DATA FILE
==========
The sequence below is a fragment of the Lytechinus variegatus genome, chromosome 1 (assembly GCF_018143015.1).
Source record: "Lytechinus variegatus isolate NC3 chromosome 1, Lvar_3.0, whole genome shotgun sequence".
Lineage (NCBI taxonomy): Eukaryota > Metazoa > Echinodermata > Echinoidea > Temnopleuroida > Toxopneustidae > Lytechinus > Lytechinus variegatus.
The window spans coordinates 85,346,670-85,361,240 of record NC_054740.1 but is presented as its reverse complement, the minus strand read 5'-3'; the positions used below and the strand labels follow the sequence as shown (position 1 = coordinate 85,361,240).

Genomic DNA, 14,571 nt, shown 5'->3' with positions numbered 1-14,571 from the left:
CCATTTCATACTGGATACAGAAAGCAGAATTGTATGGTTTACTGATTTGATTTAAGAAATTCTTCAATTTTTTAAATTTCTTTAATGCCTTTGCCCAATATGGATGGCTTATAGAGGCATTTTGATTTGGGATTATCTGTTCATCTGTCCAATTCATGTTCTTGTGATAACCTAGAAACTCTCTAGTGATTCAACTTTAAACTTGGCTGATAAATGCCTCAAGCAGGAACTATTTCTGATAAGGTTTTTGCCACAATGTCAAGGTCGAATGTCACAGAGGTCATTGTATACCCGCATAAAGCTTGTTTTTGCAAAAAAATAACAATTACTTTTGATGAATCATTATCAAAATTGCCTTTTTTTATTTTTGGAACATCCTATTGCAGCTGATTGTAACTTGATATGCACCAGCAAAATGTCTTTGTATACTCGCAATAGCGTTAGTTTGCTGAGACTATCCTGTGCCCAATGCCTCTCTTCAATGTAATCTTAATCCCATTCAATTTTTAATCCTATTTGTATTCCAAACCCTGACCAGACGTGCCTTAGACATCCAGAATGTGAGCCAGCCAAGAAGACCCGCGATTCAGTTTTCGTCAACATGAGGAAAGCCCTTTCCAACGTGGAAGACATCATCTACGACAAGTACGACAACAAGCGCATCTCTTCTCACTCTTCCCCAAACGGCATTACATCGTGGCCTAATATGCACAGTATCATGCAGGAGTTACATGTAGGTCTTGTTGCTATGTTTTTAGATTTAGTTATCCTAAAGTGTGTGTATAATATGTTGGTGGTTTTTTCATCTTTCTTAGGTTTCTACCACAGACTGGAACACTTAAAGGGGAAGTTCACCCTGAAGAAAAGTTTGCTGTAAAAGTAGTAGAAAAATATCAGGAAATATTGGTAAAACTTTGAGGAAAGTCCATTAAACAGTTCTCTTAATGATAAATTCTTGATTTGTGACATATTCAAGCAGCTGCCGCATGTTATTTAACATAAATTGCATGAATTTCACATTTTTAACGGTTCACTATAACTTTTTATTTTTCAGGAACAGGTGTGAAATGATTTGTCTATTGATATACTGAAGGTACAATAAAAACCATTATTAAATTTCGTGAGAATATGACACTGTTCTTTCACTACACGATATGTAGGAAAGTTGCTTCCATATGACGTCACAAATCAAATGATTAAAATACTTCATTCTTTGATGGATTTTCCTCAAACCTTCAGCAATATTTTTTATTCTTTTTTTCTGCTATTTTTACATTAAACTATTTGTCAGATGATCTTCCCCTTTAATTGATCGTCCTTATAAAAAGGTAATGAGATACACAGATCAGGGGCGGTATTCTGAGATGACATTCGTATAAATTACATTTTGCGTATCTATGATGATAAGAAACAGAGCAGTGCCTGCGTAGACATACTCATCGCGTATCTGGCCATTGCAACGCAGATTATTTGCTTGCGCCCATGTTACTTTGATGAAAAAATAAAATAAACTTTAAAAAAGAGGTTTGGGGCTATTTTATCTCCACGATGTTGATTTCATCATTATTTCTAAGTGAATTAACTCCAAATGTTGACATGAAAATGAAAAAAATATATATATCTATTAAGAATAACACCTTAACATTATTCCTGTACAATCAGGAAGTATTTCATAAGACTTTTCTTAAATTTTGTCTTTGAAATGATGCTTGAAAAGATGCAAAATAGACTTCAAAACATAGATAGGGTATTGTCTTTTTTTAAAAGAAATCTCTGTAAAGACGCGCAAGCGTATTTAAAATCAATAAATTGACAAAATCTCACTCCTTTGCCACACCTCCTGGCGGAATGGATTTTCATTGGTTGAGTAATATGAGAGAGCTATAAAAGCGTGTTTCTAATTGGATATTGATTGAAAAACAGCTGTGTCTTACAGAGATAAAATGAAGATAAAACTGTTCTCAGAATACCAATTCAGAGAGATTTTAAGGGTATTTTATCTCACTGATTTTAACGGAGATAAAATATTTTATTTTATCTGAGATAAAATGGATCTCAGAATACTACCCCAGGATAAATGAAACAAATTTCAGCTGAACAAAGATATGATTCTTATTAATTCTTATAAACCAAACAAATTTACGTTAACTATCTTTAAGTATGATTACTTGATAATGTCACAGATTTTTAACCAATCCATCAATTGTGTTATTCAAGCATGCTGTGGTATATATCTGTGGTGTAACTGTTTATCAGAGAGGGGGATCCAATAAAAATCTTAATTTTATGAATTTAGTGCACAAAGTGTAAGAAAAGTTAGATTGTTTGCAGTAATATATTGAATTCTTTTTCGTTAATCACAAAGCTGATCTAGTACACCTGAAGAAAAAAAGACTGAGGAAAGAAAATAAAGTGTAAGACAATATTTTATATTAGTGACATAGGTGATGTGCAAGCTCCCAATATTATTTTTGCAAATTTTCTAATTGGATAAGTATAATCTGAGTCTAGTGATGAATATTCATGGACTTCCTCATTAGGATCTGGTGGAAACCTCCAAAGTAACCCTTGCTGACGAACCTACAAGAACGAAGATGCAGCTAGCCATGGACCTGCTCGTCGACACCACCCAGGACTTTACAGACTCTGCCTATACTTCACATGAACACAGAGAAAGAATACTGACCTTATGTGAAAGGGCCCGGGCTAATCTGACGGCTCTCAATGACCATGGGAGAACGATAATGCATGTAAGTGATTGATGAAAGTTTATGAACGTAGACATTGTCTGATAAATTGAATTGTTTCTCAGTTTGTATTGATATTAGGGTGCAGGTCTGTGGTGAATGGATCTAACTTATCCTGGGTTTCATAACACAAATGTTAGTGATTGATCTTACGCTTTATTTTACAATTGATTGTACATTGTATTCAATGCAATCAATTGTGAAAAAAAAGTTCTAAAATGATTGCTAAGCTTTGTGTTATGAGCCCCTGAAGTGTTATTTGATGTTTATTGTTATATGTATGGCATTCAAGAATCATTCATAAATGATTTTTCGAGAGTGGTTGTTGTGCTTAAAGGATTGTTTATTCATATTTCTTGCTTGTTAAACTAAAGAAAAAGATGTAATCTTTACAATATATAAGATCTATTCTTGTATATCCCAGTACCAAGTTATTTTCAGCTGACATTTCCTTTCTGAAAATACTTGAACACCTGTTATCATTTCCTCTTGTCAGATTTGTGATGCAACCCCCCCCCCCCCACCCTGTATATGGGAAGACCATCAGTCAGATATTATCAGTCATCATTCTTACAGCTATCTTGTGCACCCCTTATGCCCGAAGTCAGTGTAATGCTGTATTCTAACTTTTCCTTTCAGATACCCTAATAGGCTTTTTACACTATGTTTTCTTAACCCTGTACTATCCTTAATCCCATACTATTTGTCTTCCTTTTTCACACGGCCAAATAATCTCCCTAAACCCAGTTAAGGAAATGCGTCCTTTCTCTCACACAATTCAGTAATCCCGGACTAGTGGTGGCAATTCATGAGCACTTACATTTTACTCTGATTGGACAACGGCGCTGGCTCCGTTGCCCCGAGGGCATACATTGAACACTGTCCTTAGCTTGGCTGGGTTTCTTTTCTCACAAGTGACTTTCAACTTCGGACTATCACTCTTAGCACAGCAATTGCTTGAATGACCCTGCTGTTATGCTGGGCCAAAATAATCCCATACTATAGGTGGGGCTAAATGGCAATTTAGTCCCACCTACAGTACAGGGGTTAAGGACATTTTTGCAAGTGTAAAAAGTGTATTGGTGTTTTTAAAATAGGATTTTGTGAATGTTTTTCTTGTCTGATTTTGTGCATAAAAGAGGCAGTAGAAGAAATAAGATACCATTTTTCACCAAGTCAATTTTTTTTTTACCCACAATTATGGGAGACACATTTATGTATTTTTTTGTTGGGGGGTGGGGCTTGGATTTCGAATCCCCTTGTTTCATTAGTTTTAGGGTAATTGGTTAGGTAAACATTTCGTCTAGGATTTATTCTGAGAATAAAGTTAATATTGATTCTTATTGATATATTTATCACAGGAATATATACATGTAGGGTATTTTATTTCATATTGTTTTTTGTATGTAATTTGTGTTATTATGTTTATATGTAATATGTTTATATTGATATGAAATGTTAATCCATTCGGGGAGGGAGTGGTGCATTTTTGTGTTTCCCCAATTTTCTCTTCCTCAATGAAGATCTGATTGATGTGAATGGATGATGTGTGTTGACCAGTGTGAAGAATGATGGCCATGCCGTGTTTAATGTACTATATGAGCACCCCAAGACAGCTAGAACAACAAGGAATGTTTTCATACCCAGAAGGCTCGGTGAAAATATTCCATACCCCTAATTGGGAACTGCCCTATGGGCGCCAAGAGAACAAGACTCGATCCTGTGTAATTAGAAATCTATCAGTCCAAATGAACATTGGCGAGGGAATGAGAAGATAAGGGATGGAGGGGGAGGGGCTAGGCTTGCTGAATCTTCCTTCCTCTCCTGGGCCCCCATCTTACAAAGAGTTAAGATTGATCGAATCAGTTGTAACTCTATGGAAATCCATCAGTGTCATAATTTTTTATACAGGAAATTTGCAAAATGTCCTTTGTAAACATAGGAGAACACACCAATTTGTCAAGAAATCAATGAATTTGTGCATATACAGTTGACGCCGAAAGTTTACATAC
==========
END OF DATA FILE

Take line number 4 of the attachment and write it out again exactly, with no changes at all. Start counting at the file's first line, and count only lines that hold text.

The window spans coordinates 85,346,670-85,361,240 of record NC_054740.1 but is presented as its reverse complement, the minus strand read 5'-3'; the positions used below and the strand labels follow the sequence as shown (position 1 = coordinate 85,361,240).